There are a number of approaches that you can take towards benchwork for your model railroad. And the approach that is right for one person isn’t necessarily right for someone else. This time I’m going to walk through some of the basic benchwork terminology and skills that might be needed for model railroading.
I would love more than anything to take a tour of these shops one day and see the 4014, 844 and the Centennial. Not likely, but I would love it.
It’s the holiday season and for many it’s a time to put up a tree with lights and ornaments and presents. One way to add to the enjoyment of your Christmas tree is to put a train around it. This is one area where the pre-packaged train sets really shine.
One of the things that can help to unify the feeling of your layout is to pick a theme. What this means is that you pick a time and place where your railroad operations are occurring.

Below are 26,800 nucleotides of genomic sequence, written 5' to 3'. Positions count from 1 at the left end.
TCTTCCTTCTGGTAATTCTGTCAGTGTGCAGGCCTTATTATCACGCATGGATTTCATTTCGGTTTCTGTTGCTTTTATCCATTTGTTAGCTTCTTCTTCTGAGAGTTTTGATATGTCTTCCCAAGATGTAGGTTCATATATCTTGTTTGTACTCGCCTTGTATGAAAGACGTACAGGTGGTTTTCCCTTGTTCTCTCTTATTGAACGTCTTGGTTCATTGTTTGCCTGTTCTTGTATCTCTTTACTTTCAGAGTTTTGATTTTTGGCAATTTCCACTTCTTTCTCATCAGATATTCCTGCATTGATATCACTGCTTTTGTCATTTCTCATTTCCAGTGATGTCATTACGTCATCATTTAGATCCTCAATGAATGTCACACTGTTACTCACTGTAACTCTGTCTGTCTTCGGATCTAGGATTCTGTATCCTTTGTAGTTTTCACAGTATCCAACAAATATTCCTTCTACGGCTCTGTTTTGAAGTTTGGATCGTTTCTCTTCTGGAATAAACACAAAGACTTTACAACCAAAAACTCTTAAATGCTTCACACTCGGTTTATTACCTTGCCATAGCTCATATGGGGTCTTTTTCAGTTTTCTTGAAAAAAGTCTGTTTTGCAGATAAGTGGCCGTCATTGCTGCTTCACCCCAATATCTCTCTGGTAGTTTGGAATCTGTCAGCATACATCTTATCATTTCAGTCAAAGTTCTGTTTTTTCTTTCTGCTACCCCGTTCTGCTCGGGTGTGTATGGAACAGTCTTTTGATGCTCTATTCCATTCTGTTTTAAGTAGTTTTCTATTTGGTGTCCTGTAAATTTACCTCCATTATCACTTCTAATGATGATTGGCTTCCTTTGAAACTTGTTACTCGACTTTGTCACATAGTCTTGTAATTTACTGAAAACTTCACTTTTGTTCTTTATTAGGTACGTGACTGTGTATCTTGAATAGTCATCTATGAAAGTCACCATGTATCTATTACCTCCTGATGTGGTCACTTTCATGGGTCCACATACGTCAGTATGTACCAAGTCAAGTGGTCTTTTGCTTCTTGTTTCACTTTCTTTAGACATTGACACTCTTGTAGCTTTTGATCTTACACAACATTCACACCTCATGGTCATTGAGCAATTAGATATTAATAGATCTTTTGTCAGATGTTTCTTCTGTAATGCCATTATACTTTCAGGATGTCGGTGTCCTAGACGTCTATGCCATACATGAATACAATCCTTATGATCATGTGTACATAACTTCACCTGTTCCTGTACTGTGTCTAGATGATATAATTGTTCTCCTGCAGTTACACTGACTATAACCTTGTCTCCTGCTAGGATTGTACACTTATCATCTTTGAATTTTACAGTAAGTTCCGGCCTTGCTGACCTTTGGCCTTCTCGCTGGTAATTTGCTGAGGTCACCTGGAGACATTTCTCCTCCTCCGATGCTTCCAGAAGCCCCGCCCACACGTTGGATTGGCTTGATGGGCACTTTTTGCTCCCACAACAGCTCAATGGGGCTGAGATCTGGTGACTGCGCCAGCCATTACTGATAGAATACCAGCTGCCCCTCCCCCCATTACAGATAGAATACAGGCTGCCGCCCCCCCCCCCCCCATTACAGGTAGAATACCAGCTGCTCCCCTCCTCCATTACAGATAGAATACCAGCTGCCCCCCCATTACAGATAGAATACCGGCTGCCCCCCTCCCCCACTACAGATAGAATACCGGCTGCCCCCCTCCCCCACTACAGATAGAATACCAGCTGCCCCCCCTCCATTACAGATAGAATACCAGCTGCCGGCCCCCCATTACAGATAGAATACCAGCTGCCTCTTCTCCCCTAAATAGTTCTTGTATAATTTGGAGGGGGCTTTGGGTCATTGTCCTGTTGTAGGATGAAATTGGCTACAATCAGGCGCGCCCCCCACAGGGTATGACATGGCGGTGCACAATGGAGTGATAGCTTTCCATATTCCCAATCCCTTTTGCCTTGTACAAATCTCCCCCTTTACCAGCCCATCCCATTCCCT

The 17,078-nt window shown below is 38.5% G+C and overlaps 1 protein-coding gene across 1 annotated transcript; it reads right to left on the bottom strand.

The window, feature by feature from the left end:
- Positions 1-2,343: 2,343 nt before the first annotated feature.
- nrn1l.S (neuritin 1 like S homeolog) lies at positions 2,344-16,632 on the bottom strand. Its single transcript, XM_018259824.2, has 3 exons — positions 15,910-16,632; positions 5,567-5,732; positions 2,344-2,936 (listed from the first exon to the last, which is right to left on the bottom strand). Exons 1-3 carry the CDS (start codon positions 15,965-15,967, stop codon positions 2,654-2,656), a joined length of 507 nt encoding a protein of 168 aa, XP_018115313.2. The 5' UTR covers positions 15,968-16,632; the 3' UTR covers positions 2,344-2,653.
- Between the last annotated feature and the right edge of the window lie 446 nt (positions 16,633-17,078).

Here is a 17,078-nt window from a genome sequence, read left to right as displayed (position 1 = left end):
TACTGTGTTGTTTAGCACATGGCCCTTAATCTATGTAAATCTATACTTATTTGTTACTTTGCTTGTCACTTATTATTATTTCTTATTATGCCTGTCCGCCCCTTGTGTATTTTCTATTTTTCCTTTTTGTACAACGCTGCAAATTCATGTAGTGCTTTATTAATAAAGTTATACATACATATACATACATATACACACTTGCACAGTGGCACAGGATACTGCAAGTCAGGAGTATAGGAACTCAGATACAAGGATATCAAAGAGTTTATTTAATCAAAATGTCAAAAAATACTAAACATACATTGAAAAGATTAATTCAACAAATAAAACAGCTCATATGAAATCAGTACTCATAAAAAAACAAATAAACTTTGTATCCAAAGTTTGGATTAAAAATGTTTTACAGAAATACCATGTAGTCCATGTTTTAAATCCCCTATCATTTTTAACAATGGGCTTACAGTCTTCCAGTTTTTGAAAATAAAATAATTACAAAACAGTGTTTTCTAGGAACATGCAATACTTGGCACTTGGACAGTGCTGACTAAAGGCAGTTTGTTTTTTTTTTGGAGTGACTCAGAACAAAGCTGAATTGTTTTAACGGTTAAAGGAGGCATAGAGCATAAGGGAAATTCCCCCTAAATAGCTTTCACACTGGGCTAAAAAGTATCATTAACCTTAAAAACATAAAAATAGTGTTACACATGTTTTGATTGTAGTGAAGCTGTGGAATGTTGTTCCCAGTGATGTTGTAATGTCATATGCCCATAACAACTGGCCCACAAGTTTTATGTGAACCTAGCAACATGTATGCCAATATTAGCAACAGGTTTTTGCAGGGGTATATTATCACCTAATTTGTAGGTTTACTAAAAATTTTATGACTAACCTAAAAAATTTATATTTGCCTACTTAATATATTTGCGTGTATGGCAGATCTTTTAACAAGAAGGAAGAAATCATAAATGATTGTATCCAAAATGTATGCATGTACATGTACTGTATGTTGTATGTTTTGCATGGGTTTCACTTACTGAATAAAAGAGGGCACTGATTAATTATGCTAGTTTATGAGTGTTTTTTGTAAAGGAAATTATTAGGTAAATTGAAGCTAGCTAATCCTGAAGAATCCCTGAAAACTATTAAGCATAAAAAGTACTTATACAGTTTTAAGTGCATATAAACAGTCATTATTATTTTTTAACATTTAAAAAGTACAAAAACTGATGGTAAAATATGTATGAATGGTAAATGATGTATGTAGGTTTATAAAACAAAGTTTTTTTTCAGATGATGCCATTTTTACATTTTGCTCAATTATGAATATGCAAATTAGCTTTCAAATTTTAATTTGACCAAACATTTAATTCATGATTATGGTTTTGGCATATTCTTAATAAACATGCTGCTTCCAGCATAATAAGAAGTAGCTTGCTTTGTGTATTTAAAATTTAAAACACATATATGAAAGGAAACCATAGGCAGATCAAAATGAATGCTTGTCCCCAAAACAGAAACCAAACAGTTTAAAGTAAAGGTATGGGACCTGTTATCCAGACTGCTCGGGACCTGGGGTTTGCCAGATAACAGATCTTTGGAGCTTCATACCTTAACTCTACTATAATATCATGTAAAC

Here’s a cool short video from the Columbus, OH PBS station (WOSU) about the local train depot here in Canal Winchester, OH.
Simple track plans are OK for a little bit, but it can get boring pretty quick. With a few simple additions, you can make your layout far more interesting.
Once you’ve decided on which scale you’re going to model in, the next step is to start thinking about your track plan. In order to do this you first need to decide the space you’re going to work in initially. If you haven’t done anything with model railroading before, it’s important to start small.
When your starting out in model railroading, one of the first tasks you’ll have to complete is deciding on what scale you want to work with. There are a huge variety of scales available from the larger scales that must be run outside to the smallest scales that can literally fit a complete layout in a briefcase.